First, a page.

The Molecule of More

(Jacob Rumans) #1


of it than a human being. It is a blessing and a curse, a motivation and
a reward. Carbon, hydrogen, oxygen, plus a single nitrogen atom—it is
simple in form and complex in result. This is dopamine, and it narrates
no less than the story of human behavior.
And if you want to feel it right now, if you want to put it in charge,
you can do that.
Look up.


We’ve packed this book full of the most interesting scientific
experiments we could find. Still, some parts are speculative,
especially in later chapters. In addition, there are places
where we oversimplify to make the material easier to under-
stand. The brain is so complex that even the most sophisti-
cated neuroscientist must simplify to build a model of the
brain that’s capable of being understood. Also, science is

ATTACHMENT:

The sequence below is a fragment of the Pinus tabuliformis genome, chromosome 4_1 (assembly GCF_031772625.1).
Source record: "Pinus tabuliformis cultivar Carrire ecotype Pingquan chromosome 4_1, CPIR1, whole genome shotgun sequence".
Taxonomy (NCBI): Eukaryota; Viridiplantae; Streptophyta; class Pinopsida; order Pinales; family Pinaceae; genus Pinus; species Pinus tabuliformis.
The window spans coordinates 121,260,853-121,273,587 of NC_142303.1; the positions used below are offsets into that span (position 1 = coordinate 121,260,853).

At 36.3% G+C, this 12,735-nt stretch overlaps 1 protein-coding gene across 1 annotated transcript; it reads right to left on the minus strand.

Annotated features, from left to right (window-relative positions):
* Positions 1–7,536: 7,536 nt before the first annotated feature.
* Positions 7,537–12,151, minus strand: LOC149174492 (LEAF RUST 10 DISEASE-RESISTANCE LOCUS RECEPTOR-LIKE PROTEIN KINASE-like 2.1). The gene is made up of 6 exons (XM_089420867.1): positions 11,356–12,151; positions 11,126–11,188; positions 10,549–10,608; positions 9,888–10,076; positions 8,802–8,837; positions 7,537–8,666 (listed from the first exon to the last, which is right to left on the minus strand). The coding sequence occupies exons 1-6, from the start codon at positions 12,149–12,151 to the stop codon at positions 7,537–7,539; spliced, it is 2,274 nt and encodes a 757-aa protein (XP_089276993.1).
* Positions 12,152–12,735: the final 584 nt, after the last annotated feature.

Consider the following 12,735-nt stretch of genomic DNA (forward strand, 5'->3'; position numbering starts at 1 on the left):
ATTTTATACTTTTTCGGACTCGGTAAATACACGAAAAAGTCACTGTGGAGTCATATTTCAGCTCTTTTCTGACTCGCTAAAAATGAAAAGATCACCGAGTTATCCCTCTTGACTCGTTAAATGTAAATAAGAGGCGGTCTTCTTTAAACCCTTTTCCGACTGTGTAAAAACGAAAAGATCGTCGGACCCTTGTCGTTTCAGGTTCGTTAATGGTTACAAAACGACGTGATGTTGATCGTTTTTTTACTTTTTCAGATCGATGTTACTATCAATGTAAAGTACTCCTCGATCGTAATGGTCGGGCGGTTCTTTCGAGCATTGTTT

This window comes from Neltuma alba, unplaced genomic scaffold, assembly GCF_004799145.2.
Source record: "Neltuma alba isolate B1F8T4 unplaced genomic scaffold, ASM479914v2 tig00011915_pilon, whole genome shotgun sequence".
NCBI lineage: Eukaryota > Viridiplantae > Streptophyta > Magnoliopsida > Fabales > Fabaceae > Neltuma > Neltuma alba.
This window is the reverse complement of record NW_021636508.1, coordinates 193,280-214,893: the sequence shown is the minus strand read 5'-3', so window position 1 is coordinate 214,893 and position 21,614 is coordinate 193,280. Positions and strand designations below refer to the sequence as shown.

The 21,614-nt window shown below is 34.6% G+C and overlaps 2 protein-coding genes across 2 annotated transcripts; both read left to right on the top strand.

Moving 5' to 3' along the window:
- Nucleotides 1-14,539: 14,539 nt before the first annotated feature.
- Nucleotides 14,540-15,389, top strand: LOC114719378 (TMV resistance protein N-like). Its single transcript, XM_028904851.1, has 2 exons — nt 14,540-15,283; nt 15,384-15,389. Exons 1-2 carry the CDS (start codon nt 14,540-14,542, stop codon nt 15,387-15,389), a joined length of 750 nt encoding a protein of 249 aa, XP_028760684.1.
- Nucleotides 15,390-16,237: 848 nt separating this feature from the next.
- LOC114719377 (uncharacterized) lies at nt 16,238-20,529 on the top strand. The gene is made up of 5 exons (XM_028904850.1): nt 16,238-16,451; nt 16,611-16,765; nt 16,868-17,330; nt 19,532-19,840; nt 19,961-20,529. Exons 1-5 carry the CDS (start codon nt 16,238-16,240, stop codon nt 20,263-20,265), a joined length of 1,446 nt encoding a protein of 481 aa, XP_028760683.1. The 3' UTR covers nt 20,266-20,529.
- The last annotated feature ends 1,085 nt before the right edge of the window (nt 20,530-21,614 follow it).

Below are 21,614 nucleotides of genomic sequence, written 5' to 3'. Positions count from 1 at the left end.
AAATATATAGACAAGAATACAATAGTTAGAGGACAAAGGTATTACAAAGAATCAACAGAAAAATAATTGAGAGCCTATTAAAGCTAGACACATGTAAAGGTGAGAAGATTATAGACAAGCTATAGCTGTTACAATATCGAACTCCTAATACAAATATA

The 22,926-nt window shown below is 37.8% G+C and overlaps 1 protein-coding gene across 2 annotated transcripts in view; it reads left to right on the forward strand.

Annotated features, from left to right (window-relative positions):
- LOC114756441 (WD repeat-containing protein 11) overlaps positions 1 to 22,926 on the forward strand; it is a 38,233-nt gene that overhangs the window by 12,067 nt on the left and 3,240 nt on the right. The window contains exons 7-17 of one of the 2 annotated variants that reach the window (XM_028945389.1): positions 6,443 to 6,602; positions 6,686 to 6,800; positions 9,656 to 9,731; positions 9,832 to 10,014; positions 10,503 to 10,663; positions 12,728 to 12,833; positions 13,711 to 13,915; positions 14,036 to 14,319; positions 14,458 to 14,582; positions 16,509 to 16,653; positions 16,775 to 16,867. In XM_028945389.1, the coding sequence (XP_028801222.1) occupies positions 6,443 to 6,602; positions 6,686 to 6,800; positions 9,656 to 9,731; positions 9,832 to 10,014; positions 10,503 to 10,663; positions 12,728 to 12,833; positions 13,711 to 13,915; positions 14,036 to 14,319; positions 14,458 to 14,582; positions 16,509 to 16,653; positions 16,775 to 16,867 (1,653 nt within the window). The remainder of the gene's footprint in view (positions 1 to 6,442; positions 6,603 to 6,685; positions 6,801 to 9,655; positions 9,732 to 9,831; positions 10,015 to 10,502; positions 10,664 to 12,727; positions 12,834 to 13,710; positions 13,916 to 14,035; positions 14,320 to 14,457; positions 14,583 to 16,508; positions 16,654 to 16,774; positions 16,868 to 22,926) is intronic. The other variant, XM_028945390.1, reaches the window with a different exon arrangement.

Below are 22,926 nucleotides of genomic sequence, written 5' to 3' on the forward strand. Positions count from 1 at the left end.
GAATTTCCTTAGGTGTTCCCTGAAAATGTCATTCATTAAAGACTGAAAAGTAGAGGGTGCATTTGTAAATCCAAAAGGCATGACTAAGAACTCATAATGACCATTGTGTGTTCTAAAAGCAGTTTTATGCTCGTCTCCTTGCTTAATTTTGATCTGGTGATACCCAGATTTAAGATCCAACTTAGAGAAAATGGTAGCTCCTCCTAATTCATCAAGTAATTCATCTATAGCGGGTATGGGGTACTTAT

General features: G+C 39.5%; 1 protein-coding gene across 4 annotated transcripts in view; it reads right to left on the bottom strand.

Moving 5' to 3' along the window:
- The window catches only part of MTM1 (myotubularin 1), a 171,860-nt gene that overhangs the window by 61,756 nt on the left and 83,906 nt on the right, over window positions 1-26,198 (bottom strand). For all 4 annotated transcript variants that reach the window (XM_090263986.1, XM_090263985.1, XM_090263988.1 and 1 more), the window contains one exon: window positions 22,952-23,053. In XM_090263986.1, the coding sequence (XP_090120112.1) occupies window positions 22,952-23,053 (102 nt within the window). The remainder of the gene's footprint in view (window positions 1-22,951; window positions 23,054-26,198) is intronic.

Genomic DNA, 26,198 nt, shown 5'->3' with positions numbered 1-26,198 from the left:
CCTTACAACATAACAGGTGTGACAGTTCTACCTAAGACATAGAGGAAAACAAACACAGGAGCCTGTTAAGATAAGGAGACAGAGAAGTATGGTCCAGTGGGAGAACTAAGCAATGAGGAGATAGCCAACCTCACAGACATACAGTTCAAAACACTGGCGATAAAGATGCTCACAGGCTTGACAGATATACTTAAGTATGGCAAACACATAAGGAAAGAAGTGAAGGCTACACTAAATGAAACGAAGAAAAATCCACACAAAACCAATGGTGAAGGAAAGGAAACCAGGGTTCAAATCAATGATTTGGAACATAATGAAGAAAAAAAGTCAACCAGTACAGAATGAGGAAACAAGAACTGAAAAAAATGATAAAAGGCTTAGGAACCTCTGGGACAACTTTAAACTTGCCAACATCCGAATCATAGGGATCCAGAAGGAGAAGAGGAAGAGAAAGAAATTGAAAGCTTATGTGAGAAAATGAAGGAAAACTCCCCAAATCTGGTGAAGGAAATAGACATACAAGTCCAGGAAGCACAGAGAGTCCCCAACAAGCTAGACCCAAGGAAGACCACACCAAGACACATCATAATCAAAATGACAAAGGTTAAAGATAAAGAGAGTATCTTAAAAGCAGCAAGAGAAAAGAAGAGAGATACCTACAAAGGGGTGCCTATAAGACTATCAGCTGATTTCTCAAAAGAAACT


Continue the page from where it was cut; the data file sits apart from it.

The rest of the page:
messy. Sometimes studies contradict one another, and it
takes time to sort out which results are correct. Reviewing
the entire body of evidence would quickly become tedious
for the reader, so we selected studies that have influenced
the field in important ways and that reflect scientific con-
sensus, when consensus exists.
Science is not only messy; it can sometimes be bizarre.
The search for understanding human behavior can take
strange forms. It’s not like studying chemicals in a test tube
or even infections in living people. Brain researchers have
to find ways to trigger important behaviors in a laboratory
environment—sometimes sensitive behaviors driven by pas-
sions such as fear, greed, or sexual desire. When possible
we chose studies that highlight this strangeness.
Human research in all its forms is tricky. It’s not the same
as clinical care, in which a doctor and a patient work together
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